Numerous laws exist in the United States of America which provide that it is a crime to possess certain types of knives. These laws often provide that the crime has been committed upon the mere possession of a knife of the prohibited type, and no proof of criminal intent or incipient crime is required. Other prohibitions as to knives are typically based on blade length and/or mechanical movement of the blade (for example, a switchblade).
It is the position of AKTI that knives are inanimate objects, and remain so regardless of various characteristics, such as length of blade, shape or style, the presence or absence of a hand guard, the label or name that has been applied to the knife, etc. There are no “good knives;” there are no “bad knives.”
This concept, (that it is the criminal, and not the tool, that causes the crime), is long established and well recognized in the history of our law and culture. For instance, in the Torah it is stated:
“The sword is not the cause of murder, and there is no sin upon him who made it.” (Rambam, Commentary on Beresheis 4:23.)
The labels of very commonly prohibited styles or types of knives, such as “dirk,” “dagger” or “stiletto,” had meaning several hundred years ago. But the historic distinctions have become largely meaningless due to, among other factors, advances in metals technology; developments in weapons technology; and other cultural changes.
For instance, a style of knife, which came to be known as the “stiletto,” was developed approximately 500 years ago. The name “stiletto” derives from the Latin word stylus. (1) These knives featured a relatively long blade in comparison to the triangular or rectangular cross section of the blade which tapered to a point. Although these knives were made of iron or steel, the latter being a derivative of iron, metals technology was in a rather primitive state in those times. The triangular, or occasionally rectangular, cross section was necessary to give the blade or stylus strength or rigidity.
A stiletto did not have a cutting edge. (2) Rather, a stiletto was intended purely as a thrusting or stabbing instrument. The edge of a stiletto blade was not suitable for slashing or cutting, although the tip might be capable of inflicting a shallow wound if used in a raking manner.
The objective of the stiletto was to provide a weapon that could exploit the openings or interstices of armor plate, or perhaps pierce body armor composed of layers of leather and/or chain mail. A stiletto was a pointer that could be used to stab. The stiletto was often used as a companion to the sword, with the stiletto being held in the non-dominant (typically the left) hand. The stiletto was fitted with a cross guard so that it could be used to parry the opponent’s sword. One could stab a watermelon with a stiletto and easily push the blade completely through the mid-section of the fruit. However, one could not slice a watermelon with a stiletto.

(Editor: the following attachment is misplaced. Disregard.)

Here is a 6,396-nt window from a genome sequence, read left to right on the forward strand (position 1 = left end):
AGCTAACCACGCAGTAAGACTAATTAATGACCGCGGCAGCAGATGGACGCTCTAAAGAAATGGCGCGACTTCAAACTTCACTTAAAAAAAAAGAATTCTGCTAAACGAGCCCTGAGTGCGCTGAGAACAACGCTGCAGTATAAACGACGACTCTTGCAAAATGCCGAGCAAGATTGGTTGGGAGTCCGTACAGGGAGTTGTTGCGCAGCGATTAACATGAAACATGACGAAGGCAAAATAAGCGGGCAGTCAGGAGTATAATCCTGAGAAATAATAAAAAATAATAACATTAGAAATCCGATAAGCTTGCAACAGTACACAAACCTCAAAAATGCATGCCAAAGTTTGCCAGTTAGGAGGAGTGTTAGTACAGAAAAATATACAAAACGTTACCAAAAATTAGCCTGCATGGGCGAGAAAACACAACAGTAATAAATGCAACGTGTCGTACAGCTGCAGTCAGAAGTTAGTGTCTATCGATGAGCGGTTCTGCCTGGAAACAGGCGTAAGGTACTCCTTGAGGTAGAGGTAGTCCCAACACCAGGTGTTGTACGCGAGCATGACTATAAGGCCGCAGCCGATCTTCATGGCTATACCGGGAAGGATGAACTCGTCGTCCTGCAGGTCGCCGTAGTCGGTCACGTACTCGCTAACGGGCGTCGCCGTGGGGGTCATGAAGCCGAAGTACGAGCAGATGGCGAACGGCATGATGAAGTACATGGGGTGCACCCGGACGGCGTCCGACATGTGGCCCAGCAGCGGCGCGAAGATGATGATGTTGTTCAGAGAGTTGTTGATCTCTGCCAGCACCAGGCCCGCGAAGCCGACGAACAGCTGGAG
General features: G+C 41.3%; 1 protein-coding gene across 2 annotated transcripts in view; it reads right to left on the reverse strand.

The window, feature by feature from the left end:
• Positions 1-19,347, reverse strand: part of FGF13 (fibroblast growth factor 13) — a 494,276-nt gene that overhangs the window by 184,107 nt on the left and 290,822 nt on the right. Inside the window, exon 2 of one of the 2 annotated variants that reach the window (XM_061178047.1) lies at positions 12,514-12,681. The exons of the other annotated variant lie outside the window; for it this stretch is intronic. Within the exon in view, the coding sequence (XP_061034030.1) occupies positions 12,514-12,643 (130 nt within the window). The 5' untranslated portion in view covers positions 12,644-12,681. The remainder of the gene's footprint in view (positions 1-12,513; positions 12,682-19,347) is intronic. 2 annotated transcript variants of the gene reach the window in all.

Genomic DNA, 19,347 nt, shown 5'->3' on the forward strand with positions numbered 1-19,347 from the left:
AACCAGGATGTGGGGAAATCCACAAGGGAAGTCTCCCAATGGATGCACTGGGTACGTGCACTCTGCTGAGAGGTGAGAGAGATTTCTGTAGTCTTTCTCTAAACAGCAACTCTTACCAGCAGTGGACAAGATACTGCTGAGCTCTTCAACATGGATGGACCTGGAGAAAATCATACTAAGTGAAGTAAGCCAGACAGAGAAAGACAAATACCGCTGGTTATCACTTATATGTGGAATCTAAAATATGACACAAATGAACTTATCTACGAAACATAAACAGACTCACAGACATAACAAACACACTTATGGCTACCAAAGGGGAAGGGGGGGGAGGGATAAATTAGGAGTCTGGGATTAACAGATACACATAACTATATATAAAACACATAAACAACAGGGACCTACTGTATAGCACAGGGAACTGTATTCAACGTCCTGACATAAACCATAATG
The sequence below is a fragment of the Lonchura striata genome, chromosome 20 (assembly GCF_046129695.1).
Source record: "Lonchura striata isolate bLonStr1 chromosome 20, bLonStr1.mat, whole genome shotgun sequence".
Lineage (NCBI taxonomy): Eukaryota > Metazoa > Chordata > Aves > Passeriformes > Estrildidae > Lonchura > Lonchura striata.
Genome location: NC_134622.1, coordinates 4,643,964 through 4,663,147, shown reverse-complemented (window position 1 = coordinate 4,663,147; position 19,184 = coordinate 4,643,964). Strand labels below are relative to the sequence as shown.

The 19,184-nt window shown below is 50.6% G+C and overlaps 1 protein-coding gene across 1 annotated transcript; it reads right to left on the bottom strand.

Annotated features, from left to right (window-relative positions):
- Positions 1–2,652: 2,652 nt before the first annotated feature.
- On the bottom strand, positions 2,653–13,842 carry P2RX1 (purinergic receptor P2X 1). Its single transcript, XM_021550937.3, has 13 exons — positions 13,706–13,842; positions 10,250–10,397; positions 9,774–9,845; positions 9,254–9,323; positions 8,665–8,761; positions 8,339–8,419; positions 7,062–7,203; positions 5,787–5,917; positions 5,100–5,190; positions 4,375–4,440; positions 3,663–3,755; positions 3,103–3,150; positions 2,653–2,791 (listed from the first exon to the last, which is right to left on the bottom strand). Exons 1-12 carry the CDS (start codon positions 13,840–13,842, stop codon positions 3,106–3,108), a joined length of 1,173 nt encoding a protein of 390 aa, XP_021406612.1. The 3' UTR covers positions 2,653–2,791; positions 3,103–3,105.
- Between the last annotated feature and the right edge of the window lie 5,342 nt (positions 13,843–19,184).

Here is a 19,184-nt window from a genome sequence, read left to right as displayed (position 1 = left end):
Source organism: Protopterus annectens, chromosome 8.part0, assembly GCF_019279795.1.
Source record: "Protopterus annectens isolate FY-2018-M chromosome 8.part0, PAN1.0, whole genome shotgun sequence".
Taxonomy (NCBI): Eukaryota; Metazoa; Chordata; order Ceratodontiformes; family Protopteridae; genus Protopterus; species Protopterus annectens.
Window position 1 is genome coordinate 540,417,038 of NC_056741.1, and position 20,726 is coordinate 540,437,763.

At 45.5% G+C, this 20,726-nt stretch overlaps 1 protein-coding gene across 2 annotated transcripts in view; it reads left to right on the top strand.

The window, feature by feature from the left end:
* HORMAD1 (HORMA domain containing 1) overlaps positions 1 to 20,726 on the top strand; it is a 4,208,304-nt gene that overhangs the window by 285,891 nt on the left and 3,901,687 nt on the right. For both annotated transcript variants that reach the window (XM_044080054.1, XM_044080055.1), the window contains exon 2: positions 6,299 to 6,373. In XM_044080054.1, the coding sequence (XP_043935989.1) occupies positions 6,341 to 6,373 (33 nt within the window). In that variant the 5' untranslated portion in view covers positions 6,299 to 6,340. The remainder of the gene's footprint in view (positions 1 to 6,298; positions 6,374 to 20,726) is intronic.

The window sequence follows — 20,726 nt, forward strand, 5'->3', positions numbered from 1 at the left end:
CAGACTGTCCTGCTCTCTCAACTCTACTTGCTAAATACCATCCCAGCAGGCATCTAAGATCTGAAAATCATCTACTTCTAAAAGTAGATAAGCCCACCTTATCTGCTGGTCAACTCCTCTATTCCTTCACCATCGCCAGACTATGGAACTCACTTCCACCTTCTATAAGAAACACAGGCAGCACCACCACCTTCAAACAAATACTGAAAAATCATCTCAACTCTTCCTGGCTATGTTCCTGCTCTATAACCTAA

Advances in metallurgy have made possible relatively flat-bladed, but equally strong, “kitchen knives” that can accomplish the same offensive purpose of the stiletto. A knife that we would now use to slice sections of a watermelon, and which would be found in the typical kitchen, would also be suitable for thrusting through the melon. Similarly, a modern fisherman’s filet knife would also be effective for inflicting a stabbing wound, perhaps through 16th century body armor. These typical, everyday kitchen knives and sportsmen’s knives were not designed to be weapons, despite the fact that they could be readily used as such and still be useful for everyday common and lawful purposes.
Over the years, there has been a tendency to apply the label “stiletto” to knives with a relatively flat or shallow wedge-shaped cross section, and which would have a sharpened cutting edge capable of being used for slicing. The label “stiletto” has also been applied to a type or style of woman’s shoe. A large segment of the population is more likely to associate stiletto with a type of woman’s footwear than as a type of weapon. Moreover, a very small percentage of the population can be expected to have any appreciation for the type of weapon which came to be known in 16th century Italy as the stiletto.